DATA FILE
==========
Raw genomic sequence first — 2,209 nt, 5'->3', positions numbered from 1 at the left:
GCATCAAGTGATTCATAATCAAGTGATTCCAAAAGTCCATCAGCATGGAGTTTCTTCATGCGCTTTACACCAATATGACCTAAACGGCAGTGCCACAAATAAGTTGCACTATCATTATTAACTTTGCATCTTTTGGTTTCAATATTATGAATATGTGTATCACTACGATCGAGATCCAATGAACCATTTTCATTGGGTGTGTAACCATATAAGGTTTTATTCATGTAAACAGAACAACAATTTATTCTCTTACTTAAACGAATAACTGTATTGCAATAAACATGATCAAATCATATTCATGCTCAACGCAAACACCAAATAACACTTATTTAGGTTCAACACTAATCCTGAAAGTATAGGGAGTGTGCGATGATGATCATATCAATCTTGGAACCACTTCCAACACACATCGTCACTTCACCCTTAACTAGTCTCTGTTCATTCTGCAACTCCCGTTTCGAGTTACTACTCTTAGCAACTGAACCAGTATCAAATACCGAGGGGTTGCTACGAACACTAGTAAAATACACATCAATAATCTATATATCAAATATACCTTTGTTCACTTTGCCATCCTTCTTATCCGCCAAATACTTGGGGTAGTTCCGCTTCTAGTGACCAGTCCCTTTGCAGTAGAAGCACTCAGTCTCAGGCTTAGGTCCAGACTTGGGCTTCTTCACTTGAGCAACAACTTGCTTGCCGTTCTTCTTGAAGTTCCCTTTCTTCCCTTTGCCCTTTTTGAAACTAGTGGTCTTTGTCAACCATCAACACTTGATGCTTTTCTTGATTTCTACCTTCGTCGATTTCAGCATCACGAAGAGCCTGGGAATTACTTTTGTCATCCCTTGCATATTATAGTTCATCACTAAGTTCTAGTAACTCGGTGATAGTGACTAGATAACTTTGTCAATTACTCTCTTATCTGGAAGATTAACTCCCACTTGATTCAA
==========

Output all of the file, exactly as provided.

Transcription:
Raw genomic sequence first — 2,209 nt, 5'->3', positions numbered from 1 at the left:
GCATCAAGTGATTCATAATCAAGTGATTCCAAAAGTCCATCAGCATGGAGTTTCTTCATGCGCTTTACACCAATATGACCTAAACGGCAGTGCCACAAATAAGTTGCACTATCATTATTAACTTTGCATCTTTTGGTTTCAATATTATGAATATGTGTATCACTACGATCGAGATCCAATGAACCATTTTCATTGGGTGTGTAACCATATAAGGTTTTATTCATGTAAACAGAACAACAATTTATTCTCTTACTTAAACGAATAACTGTATTGCAATAAACATGATCAAATCATATTCATGCTCAACGCAAACACCAAATAACACTTATTTAGGTTCAACACTAATCCTGAAAGTATAGGGAGTGTGCGATGATGATCATATCAATCTTGGAACCACTTCCAACACACATCGTCACTTCACCCTTAACTAGTCTCTGTTCATTCTGCAACTCCCGTTTCGAGTTACTACTCTTAGCAACTGAACCAGTATCAAATACCGAGGGGTTGCTACGAACACTAGTAAAATACACATCAATAATCTATATATCAAATATACCTTTGTTCACTTTGCCATCCTTCTTATCCGCCAAATACTTGGGGTAGTTCCGCTTCTAGTGACCAGTCCCTTTGCAGTAGAAGCACTCAGTCTCAGGCTTAGGTCCAGACTTGGGCTTCTTCACTTGAGCAACAACTTGCTTGCCGTTCTTCTTGAAGTTCCCTTTCTTCCCTTTGCCCTTTTTGAAACTAGTGGTCTTTGTCAACCATCAACACTTGATGCTTTTCTTGATTTCTACCTTCGTCGATTTCAGCATCACGAAGAGCCTGGGAATTACTTTTGTCATCCCTTGCATATTATAGTTCATCACTAAGTTCTAGTAACTCGGTGATAGTGACTAGATAACTTTGTCAATTACTCTCTTATCTGGAAGATTAACTCCCACTTGATTCAA